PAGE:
Fatal Avalanche on west side of Hoosier Pass

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Jorts
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Re: Fatal Avalanche on west side of Hoosier Pass

Post by Jorts »

martinleroux wrote: Tue Jan 11, 2022 5:32 pm I'm not sure that the CAIC report answers mtree's question. What the CAIC did was go through avalanche incident reports for the 2019/20 season, and attempt to categorize them according to people's level of avalanche training or experience. (Since they don't usually ask people about this, in most cases they had to make a guess based on the amount of technical detail in the report). They were able to assess this about 70% of the time. Not surprisingly, they concluded that some people appeared to be beginners, some were experts, and the majority were somewhere in between. I suppose you could call that a "bell curve", at least in an informal sense.

What the CAIC didn't do, and what they couldn't possibly have done, is calculate the frequency of avalanche incidents by training or experience level. For that you'd somehow have to collect accurate statistics on the number of people who ventured into the backcountry over the course of the season, or total time spent in the backcountry, and break down those totals according to training or experience level. But no-one has that data.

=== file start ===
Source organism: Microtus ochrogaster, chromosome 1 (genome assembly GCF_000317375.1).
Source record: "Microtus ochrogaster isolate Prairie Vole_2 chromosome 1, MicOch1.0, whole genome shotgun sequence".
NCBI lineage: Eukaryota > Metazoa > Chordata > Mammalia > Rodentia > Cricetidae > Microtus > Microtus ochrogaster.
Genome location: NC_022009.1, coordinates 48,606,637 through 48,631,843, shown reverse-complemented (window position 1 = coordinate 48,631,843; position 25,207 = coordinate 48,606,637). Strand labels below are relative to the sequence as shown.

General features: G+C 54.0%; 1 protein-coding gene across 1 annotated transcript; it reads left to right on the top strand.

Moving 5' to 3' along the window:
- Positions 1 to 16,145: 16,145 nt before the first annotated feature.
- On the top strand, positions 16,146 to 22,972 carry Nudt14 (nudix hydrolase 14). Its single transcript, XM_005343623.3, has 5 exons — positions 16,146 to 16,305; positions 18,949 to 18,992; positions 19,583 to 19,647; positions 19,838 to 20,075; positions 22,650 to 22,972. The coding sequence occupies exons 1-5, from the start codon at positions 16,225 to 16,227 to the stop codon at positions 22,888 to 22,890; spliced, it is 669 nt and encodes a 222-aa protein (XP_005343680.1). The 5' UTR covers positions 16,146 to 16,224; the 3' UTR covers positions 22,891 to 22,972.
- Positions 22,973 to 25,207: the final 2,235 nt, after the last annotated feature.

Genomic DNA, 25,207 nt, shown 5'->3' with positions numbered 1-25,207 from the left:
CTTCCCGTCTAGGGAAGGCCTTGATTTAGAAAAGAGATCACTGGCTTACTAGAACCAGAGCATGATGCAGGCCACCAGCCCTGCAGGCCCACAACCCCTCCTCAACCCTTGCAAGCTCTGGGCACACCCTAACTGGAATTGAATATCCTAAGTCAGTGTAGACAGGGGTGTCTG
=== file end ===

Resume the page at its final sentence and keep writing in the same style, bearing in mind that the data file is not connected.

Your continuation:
Martin, they built on several other studies. And their methodology to gauge experience did involve interviews with parties involved in incidents. They actually categorized some backcountry users as more advanced despite no formal avalanche training based on their experience. And it sounds like they categorized some people who took avy 1 as less experienced noting that formal education is no substitute for experience. I agree with you that they failed to calculate the frequency of accidents for each specific group (i.e. beginner, intermediate, advanced, expert, authority...). It might be a reasonable assumption as you suggested that the CAIC's bell curve correlates to the distribution of backcountry users.

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This study (cited by the CAIC study) presented at ISSW by a NOLS instructor back in 2000 concluded that more education leads to less risk and the adoption of more mitigation measures overall but in the same breath they conceded that basic training leads to increased risk. It's consistent with the CAIC's findings.

https://arc.lib.montana.edu/snow-scienc ... 37-045.pdf
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Re: Fatal Avalanche on west side of Hoosier Pass

Post by Jorts »

Last edited by Jorts on Sun Jan 16, 2022 8:26 pm, edited 1 time in total.
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Re: Fatal Avalanche on west side of Hoosier Pass

Post by Bale »

RIP.
The earth, like the sun, like the air, belongs to everyone - and to no one. - Edward Abbey
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